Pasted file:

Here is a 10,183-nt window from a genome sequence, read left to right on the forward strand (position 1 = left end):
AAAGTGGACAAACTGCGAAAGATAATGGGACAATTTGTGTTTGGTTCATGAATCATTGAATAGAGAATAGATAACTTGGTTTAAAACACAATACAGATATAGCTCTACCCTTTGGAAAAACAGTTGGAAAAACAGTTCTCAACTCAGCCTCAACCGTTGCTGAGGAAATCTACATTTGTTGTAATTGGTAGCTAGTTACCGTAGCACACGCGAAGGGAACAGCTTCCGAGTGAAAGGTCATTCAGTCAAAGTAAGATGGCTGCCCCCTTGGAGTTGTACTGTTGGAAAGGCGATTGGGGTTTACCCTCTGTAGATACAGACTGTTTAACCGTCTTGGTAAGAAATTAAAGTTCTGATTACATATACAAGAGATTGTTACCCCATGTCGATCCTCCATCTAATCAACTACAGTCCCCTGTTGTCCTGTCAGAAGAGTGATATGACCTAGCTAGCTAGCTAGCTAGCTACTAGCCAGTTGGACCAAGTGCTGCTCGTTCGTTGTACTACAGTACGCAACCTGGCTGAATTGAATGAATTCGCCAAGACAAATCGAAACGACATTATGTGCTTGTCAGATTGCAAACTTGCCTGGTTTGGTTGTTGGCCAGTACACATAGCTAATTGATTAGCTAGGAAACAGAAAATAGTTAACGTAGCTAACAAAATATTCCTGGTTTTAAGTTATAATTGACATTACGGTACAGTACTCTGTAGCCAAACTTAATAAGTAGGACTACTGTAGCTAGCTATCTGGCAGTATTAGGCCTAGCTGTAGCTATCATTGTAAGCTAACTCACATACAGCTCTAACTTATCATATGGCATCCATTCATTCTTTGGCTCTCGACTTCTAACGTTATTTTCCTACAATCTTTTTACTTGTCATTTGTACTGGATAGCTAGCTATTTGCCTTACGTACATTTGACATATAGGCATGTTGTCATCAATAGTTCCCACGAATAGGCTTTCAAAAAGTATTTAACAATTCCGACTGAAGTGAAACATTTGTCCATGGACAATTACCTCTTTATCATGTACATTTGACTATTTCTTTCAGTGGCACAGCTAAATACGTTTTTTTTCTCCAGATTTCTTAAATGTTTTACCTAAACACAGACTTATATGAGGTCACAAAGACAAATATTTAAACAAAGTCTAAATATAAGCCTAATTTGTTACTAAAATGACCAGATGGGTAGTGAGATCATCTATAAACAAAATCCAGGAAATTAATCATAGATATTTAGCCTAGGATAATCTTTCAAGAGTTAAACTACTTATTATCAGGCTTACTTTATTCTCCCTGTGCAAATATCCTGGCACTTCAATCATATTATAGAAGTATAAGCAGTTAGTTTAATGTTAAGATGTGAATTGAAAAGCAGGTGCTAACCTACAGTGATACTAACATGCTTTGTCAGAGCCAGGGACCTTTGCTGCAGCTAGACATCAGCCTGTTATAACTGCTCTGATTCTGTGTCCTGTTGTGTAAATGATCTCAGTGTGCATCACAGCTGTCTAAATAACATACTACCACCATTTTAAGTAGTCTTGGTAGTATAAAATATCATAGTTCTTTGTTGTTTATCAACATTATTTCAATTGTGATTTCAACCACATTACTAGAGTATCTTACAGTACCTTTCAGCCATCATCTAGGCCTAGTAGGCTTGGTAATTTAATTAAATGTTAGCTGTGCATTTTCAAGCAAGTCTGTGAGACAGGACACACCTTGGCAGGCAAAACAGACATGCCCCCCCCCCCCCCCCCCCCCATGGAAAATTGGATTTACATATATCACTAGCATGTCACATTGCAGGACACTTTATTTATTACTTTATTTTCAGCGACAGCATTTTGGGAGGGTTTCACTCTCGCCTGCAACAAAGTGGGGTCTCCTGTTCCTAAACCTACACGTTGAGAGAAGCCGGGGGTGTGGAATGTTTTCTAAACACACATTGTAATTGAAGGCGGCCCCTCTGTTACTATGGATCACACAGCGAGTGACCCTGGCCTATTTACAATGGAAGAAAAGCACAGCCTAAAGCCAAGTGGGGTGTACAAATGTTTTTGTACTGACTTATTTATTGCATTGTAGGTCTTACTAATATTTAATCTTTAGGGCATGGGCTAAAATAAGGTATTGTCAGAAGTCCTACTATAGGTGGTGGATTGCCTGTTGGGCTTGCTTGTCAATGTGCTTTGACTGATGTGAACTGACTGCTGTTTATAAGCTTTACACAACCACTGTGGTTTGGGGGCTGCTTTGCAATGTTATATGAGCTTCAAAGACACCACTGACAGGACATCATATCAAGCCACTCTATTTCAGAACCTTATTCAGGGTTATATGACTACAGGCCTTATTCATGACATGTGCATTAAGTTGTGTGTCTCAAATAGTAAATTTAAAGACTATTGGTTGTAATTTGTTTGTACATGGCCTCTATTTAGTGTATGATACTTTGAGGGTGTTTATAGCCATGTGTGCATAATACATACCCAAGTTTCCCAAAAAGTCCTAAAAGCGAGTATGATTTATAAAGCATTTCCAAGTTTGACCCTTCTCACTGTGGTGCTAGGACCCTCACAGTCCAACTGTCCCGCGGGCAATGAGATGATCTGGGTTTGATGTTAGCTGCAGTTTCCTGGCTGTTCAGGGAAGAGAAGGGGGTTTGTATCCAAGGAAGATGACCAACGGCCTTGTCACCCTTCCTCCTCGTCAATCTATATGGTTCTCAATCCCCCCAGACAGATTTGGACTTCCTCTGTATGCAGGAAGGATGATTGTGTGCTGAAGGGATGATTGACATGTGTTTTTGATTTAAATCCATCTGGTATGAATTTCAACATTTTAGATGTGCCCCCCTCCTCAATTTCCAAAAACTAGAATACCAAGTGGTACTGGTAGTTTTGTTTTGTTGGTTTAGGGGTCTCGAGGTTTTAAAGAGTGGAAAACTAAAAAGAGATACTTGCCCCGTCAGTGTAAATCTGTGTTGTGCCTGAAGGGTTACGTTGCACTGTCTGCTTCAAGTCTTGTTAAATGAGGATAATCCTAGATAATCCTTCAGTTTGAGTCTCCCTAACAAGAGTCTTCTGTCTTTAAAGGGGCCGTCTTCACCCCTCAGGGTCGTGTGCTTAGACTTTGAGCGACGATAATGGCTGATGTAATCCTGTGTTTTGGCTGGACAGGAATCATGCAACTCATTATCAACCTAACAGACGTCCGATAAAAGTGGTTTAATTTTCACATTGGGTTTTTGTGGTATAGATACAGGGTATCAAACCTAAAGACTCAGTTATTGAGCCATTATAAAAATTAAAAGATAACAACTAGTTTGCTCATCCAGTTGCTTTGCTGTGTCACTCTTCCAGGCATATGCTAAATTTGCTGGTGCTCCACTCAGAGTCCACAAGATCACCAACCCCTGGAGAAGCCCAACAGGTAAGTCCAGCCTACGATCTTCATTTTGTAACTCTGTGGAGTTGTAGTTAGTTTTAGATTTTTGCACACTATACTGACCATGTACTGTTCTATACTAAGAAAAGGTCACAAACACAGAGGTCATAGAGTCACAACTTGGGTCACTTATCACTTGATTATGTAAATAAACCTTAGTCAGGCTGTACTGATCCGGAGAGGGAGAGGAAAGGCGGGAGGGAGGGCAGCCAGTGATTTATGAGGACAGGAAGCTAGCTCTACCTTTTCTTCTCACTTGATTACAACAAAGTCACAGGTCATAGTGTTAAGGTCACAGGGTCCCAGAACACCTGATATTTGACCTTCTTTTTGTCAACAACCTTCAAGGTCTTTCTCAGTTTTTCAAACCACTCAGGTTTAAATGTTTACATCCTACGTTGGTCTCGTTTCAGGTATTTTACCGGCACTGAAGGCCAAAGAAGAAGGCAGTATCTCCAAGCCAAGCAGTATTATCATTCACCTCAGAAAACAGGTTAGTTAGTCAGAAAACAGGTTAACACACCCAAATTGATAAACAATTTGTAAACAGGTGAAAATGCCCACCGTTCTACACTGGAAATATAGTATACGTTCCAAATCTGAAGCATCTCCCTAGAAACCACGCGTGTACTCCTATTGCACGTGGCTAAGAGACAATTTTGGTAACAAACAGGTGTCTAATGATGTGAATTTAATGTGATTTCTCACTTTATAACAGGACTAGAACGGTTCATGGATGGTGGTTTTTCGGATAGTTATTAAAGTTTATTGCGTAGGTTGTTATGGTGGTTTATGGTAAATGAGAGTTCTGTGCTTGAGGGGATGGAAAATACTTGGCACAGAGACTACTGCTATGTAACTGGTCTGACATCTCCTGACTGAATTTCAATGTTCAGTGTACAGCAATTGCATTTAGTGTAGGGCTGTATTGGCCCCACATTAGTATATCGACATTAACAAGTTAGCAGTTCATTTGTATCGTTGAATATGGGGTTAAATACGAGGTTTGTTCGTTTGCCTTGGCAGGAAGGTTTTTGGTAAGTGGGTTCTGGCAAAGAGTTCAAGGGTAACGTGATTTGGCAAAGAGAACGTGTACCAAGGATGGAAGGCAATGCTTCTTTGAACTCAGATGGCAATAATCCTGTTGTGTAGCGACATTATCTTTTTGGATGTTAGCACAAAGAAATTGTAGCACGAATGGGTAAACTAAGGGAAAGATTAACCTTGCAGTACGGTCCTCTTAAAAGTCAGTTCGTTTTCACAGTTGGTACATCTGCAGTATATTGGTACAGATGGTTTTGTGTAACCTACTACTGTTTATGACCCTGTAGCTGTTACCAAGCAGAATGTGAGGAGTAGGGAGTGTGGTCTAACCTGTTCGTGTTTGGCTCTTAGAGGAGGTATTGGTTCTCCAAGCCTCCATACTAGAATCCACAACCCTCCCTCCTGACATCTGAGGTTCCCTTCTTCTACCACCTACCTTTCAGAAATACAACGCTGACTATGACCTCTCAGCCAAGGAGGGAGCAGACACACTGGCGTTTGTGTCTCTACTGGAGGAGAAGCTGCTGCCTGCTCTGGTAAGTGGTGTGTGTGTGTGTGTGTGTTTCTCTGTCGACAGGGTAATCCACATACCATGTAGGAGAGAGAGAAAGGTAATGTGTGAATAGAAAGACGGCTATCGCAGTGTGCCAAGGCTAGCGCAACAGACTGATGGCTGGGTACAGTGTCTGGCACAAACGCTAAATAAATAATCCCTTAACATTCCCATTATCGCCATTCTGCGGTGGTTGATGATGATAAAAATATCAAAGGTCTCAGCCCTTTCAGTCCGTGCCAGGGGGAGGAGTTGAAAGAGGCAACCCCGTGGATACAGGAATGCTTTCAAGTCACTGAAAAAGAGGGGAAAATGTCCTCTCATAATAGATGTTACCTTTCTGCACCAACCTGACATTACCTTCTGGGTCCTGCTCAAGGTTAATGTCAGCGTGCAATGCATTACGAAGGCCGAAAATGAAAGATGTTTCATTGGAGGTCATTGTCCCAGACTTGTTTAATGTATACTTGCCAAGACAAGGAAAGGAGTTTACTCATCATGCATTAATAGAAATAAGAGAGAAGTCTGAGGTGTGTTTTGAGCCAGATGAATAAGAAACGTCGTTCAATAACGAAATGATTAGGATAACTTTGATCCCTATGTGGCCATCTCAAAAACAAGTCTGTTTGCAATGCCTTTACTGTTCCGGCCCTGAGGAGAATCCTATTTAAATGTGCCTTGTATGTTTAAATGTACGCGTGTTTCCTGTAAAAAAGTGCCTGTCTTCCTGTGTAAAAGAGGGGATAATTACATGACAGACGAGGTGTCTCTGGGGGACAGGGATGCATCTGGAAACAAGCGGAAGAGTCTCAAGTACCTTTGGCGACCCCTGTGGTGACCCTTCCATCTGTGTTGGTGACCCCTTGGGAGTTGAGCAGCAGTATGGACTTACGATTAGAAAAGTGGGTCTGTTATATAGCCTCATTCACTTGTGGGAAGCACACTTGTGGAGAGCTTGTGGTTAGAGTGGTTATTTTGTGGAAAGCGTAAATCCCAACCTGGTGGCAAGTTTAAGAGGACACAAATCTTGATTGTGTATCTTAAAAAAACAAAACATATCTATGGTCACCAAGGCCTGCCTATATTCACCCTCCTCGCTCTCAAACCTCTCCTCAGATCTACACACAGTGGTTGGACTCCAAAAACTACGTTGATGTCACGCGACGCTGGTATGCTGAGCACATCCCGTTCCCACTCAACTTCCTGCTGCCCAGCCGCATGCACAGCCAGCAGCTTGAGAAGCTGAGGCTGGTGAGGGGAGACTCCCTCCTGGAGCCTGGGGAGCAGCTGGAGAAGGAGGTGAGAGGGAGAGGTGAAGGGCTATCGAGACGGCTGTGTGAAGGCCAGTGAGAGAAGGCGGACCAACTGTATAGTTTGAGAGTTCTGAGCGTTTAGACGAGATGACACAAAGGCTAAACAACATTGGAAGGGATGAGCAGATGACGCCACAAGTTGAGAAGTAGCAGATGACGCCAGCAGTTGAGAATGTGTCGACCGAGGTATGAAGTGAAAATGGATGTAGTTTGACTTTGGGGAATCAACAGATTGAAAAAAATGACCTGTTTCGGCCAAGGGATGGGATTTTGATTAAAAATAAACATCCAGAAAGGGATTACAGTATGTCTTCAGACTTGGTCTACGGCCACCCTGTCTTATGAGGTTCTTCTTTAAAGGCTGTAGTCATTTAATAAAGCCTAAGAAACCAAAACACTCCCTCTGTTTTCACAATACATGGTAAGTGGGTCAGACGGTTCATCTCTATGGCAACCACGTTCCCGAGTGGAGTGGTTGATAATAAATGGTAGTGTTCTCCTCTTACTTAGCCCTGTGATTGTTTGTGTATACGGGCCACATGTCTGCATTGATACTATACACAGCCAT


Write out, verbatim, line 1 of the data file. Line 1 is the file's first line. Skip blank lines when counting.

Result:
Here is a 10,183-nt window from a genome sequence, read left to right on the forward strand (position 1 = left end):